As the sun sets on the lush hills above Serkapadhi, a village of just 22 families and about three kilometers from the nearest motorable road, nervous excitement creeps up like shadows. In a huddle of villagers, veteran Lingaraj Azad of the Samajwadi Jan Parishad and young Sibram Ulaka of the Congress take centre-stage. Extraordinary times forge unusual alliances and the two leaders are here to “ensure that the simple tribals speak their mind and don’t feel intimidated”.
A few women start a fire away from the two solar lights under which the men sit in circles. Further up the slopes, invisible CRPF jawans form a ring to stave off Maoists who have not made clear their stand on mining these hills yet. Volunteers arrive to camp for the night in solidarity with the Dongria Kondhs. The stage is set for the people’s court to decide on the fate of the Niyamgiri hills and Vedanta’s Rs 40,000 crore bauxite mining project.
Following the 18 April Supreme Court order that asked the state to honour the ancient tribe’s religious and other rights within three months, the state government notified on 2 July that palli sabhas would be held at 12 villages in Rayagada and Kalahandi districts between 18 July and 19 August. Once accepted, the claims of rights will be sent to the Union Ministry of Environment and Forests which will take a call on allowing mining in these hills. Serkapadhi will be the first village to decide on Thursday.
Despite severe criticism of its selection of only 12 out of 162 villages in and around Niyamagiri for holding palli sabhas, the state government stuck to its decision after Odisha’s Advocate General (AG) backed the decision. Even Union Minister of Tribal Affairs V Kishore Chandra Deo was overruled. He had written to the state government, arguing that limiting Gram Sabha proceedings to only 12 villages was not in accordance with the Supreme Court order and directions issued by his ministry under Section 12 of Forest Right Act (FRA).
“The list of villages where rights of forest dwellers are guaranteed under the FRA or where cultural and religious rights are likely to be affected cannot be arbitrarily decided by the state government. It is to be decided by the people (Palli Sabha) where claims would be filed through a transparent manner so that no genuine Gram Sabha which has a legitimate claim is left out of the process,” Vibha Puri Das, secretary, MoTA, had written to the state chief secretary.
Many see a deliberate ploy in the state’s selection of a dozen tiny hamlets to settle the Rs 40,000-crore issue. “It may not be without reason that a few smaller villages have been chosen, leaving out the bigger ones. We do not know what the government is up to. For example, Ijiurpa, one of the selected villages in Kalahandi district, is non-existent. It has only one non-residential family and no voters,” claims Samajwadi Jan Parishad’s Azad.
This is intriguing because the SC appointed two district judges of Rayagada and Kalahandi as independent observers to ensure that “only registered voters are present during the palli sabha”. Says Rayagada district judge Sarat Chandra Mishra, “I will have no say in the proceedings of the palli sabha or how it is conducted. I will just observe and send the minutes to the SC.” All the palli sabhas will be recorded on camera.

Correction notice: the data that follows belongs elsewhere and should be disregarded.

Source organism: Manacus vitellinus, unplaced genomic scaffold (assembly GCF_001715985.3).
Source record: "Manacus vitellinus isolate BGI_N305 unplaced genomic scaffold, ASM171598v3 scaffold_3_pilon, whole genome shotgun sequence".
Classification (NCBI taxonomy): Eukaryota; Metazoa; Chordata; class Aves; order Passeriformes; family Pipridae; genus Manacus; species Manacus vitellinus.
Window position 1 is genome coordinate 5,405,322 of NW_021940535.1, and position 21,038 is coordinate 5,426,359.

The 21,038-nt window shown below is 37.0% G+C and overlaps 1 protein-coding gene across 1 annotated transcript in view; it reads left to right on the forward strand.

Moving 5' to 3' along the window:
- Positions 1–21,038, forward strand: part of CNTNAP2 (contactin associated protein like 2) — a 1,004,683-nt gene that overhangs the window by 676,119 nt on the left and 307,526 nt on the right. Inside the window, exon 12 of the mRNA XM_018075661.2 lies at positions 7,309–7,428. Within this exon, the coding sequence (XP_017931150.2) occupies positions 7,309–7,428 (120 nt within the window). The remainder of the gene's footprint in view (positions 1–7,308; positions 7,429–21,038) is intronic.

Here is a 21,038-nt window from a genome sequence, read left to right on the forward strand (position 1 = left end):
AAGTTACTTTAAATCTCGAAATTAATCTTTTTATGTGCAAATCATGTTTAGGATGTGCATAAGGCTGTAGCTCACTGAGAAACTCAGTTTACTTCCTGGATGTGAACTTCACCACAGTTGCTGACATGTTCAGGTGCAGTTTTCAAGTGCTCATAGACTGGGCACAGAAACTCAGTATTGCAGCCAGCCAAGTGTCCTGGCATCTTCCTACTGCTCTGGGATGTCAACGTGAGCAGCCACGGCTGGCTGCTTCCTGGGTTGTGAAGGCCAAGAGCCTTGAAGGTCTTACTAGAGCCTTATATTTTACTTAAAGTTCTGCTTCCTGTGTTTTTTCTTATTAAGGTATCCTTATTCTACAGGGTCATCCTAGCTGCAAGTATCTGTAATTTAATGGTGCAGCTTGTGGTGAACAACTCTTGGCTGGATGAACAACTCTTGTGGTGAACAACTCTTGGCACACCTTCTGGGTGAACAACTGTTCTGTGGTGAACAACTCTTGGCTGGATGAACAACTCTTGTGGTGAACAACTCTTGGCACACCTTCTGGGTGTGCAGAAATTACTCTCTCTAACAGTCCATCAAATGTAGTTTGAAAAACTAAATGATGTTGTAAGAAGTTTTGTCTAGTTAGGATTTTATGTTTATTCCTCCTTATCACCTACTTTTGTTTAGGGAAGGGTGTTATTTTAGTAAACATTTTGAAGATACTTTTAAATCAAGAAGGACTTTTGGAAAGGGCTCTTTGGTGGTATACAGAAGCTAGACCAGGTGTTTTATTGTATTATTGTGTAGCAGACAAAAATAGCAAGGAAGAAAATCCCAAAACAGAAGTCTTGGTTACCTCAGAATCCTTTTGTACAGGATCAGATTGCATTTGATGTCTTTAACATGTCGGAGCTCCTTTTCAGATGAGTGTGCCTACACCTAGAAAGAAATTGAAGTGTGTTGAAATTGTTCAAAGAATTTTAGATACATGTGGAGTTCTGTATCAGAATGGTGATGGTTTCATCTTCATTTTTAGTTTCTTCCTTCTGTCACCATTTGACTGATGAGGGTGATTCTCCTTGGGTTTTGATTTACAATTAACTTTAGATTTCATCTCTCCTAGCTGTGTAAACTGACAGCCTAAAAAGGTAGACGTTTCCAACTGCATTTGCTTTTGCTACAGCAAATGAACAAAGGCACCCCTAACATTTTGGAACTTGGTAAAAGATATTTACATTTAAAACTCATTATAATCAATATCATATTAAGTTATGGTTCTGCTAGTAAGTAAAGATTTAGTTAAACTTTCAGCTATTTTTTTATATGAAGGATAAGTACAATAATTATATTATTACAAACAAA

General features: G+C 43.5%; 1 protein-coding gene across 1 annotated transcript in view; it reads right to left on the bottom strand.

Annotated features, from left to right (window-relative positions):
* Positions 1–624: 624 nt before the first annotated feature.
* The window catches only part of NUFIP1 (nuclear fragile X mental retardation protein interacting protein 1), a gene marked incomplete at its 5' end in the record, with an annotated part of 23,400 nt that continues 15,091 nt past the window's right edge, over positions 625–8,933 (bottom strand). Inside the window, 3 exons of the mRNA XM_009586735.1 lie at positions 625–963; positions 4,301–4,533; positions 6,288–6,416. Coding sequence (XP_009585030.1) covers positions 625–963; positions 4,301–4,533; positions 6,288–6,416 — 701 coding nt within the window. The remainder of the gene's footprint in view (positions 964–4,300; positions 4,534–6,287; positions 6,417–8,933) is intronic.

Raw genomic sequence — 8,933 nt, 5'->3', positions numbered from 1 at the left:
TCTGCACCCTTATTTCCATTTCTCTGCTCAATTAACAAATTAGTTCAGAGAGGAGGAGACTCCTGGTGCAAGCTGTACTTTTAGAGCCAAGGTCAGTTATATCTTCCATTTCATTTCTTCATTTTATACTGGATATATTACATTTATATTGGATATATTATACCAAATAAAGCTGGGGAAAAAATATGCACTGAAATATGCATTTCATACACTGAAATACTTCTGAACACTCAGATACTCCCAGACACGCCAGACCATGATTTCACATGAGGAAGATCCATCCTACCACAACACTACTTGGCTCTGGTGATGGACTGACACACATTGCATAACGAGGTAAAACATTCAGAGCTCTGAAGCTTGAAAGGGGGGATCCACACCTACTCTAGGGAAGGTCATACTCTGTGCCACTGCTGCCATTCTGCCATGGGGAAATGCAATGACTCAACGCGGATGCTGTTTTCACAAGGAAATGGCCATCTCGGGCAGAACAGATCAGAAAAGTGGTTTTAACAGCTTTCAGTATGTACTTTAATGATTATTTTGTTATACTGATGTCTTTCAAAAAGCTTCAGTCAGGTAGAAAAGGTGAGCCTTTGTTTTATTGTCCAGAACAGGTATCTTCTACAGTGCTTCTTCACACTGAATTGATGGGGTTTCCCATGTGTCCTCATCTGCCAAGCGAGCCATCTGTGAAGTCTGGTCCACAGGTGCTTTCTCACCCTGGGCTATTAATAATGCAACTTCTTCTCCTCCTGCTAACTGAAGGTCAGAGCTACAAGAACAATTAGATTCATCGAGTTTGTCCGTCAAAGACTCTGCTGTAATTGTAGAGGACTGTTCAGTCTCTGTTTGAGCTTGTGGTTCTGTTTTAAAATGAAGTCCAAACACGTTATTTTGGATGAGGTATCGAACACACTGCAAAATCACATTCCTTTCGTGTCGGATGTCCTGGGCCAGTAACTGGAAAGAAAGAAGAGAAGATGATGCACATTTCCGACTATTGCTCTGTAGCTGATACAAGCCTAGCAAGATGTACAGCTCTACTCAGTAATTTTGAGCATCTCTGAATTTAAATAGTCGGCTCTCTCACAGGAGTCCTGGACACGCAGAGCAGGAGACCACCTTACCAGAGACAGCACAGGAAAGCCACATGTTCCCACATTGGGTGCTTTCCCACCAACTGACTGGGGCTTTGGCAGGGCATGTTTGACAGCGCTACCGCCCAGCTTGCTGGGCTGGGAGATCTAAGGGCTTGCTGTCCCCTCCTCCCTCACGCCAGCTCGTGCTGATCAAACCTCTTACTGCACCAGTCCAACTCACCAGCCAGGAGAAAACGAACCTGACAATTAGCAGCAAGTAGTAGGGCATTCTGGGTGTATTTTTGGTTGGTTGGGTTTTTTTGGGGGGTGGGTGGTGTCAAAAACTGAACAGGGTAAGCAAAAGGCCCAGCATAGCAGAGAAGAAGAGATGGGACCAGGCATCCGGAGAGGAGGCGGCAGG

Many fear that heavy security and a large contingent of state officials may intimidate the Dongria Kondhs who are known to be reclusive and shy. “Of the 300-odd families in these 12 villages, more than 80 percent are very clear in their mind. They will never support Vedanta but they may simply get overwhelmed by so many outsiders during the meeting. Also, a lot will depend on the interpreters because most of them speak only Kui, their tribal language, that no official will understand,” says Azad.
In fact, given their experience with Vedanta and a high-handed administration, activists here are never short of conspiracy theories. Sibaram Ulaka, Rayagada Youth Congress president and son of former state minister Ramachandra Ulaka, claimed that the government deliberately chose 18 July for the first gram sabha anticipating that the media and public attention would be focused on Lord Jagannath’s Bahuda yatra. “The first meeting may set the tone for the entire process. We hear a lot of money has already changed hands. We are alert to every possibility and trust the villagers not to walk into any trap,” says Ulaka.
On the eve of D-day at Serkapadhi though, there is little indication of any prevarication. Brandishing
his new cycle, Damodar Kardarka dismisses the possibility that “the company” may manipulate any support here. “Young or old, we would rather die than give away our mother,” he says, thanking “the hills for giving him everything – food, water and shelter”. Young Kardarka’s boldness is infectious as even Serkapadhi’s women open up to strangers. “Nobody messes with our god. Tomorrow we will show them the door,” snaps Rupa Jakesika, who, with her grandson in the lap, listens in rapt attention to the men.
Since the April judgement, Vedanta has been maintaining a cautious silence. Terming the proceedings as “issues between the state and the central governments”, Vedanta Alumina chief operating officer Mukesh Kumar refused to comment on the company’s expectation from the forthcoming palli sabhas. However, the company’s 1 million tonne alumina refinery at Lanjigarh in Kalahandi resumed production last week after seven months of closure.
The Maoists, known for their influence in the region, have not spoken either. “That is one veto power that can swing anything here,” warns a Kondh villager, “We hope they stay out of it.”